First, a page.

Princeton University’s 2020-21 Annual Giving campaign raised $68,621,081 — the third highest total in Annual Giving history — with 49.6 percent of undergraduate alumni participating. The results are notable for their strength across all of Princeton’s constituencies: undergraduate alumni, graduate alumni, parents and friends.
“This year’s Annual Giving results are remarkable,” said President Christopher L. Eisgruber ’83. “The challenges of the last year have tested us all, yet so many Princetonians rallied to preserve the University’s mission of excellence in teaching and research and to meeting the full financial need of our students. I am so grateful to our many volunteers for their hard work and dedication, and to our alumni, parents and friends for their unwavering support.”
The Class of 1996, with a participation rate of 62.1 percent, raised the largest amount — $9,741,996, its highest total ever — in celebration of its 25th Reunion. The Class of 1956 broke the 65th Reunion record with $2,195,600.
The 50th Reunion Class of 1971 finished with $4,050,071, its highest total ever, with 56.9 percent participation. Seven other major Reunion classes raised more than $1 million: 1986 with $4,711,986; 1991 with $4,257,991; 1976 with $3,766,957; 1981 with $2,709,167; 1966 with $1,191,573; 2001 with $1,409,203; and 2006 with $1,005,006.
Graduate alumni set a new dollar record, raising $2,414,969 from 2,528 donors. Princeton parents contributed $1,875,712 to the total, the sixteenth consecutive year above $1.8 million.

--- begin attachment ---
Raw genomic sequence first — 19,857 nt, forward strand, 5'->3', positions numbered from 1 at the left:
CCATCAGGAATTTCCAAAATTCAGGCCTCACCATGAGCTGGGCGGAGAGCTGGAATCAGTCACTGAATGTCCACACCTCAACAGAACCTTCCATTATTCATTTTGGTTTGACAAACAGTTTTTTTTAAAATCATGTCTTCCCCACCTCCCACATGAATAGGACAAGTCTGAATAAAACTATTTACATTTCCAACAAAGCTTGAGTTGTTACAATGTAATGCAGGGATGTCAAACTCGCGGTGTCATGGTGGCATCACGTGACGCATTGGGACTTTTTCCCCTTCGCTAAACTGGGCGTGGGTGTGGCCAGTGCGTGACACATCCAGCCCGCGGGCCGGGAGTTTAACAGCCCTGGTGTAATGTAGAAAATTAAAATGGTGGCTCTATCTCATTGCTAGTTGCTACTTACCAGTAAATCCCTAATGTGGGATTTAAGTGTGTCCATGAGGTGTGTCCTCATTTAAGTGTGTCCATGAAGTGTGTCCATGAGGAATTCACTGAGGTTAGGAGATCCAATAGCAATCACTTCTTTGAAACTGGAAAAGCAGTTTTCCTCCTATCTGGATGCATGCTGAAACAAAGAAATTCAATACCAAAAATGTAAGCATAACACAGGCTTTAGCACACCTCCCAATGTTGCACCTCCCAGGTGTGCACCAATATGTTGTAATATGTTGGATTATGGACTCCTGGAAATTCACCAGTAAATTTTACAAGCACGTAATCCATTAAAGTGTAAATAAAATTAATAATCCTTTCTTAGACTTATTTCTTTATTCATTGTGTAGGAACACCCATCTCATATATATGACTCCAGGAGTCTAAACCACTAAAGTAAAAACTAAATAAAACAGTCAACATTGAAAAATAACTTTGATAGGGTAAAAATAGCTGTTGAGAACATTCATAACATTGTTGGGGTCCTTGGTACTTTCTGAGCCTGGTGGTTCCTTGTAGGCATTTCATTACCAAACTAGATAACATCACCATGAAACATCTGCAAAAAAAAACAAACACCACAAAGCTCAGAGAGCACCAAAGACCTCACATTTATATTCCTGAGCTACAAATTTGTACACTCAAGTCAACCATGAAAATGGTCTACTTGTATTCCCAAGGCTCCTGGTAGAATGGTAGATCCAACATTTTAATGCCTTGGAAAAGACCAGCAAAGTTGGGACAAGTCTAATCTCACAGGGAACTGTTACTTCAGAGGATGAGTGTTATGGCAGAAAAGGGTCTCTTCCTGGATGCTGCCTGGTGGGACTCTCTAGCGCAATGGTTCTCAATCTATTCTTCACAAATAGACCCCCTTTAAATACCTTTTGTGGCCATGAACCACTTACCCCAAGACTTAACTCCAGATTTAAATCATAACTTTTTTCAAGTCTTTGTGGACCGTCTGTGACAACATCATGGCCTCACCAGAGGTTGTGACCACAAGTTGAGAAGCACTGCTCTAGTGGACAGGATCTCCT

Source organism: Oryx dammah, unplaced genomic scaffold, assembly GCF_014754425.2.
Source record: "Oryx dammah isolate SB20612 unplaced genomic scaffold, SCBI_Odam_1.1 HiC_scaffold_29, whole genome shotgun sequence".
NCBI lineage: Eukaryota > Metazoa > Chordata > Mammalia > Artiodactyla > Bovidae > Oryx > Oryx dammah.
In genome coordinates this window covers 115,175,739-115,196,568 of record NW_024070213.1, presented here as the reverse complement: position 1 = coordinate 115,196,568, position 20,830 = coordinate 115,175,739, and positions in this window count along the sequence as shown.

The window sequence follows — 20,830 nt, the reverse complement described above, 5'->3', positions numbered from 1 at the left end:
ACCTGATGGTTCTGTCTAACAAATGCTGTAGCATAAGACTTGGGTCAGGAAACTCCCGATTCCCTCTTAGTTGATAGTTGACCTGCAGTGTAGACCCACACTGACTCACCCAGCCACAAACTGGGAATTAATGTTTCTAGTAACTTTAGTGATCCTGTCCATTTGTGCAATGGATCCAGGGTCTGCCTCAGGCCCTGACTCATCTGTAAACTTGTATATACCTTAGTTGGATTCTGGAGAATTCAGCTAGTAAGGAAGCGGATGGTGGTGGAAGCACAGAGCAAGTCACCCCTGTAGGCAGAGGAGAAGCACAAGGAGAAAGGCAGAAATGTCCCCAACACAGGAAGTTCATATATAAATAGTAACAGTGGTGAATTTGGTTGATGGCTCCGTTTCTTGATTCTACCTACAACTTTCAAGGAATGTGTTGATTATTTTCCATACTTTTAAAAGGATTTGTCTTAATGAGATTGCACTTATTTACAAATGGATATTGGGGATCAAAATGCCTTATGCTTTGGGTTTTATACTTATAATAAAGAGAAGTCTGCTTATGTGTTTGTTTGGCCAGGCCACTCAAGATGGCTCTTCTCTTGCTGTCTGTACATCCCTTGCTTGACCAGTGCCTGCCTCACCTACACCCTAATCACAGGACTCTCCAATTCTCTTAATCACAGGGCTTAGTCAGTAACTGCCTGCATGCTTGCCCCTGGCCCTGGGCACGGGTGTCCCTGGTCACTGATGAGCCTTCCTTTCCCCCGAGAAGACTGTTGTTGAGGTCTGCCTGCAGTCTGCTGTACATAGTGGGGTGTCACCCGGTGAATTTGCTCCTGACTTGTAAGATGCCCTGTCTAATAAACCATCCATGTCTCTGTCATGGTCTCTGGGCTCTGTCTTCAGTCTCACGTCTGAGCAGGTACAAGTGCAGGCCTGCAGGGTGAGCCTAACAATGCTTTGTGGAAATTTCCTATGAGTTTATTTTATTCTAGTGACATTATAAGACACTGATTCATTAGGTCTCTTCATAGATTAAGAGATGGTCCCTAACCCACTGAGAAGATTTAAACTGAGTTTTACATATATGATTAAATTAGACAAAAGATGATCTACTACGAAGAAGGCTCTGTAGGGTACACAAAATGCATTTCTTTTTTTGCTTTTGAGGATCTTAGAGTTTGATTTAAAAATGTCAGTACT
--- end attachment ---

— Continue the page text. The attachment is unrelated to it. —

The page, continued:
The Class of 1992 raised the highest total among non-major Reunion classes, with $1,089,982; 12 other non-major Reunion classes recorded totals of $500,000 or more.
This year’s highest percentage of participation belongs to the Class of 1937 achieving 100 percent, with its single remaining member making a gift to Annual Giving. That was followed by the Class of 1963 achieving 75.2 percent on the occasion of its 58th Reunion; the 70th Reunion Class of 1951, which reached 73.2 percent; the Class of 1938, which reached 66.7 percent; the Class of 1965, which achieved 66.6 percent; the Class of 1956, which reached 66 percent; and the Class of 1972, which reached 65.2 percent. Eight other classes recorded participation rates of 60 percent or higher, and 33 other classes recorded participation rates of 50 percent or higher.
“The extraordinary outcome of our Annual Giving campaign is a testament to the generosity of the Princeton family and the dedication and enthusiasm of our incredible volunteer team,” said Annual Giving Chair Christopher E. Olofson ’92. “The collective impact of all gifts — large and small — move Princeton forward together, strengthening its commitment to service, transformative opportunity, and trailblazing research.”
Unrestricted gifts to Annual Giving go directly into the University’s operating budget for the benefit of Princeton’s students, faculty and programs. These flexible funds from undergraduate and graduate alumni, parents and friends allow the University to seize new opportunities, respond to unexpected challenges, and support a pioneering financial aid program that makes a Princeton education possible for all admitted students.
Photo by Steven Freeman Photography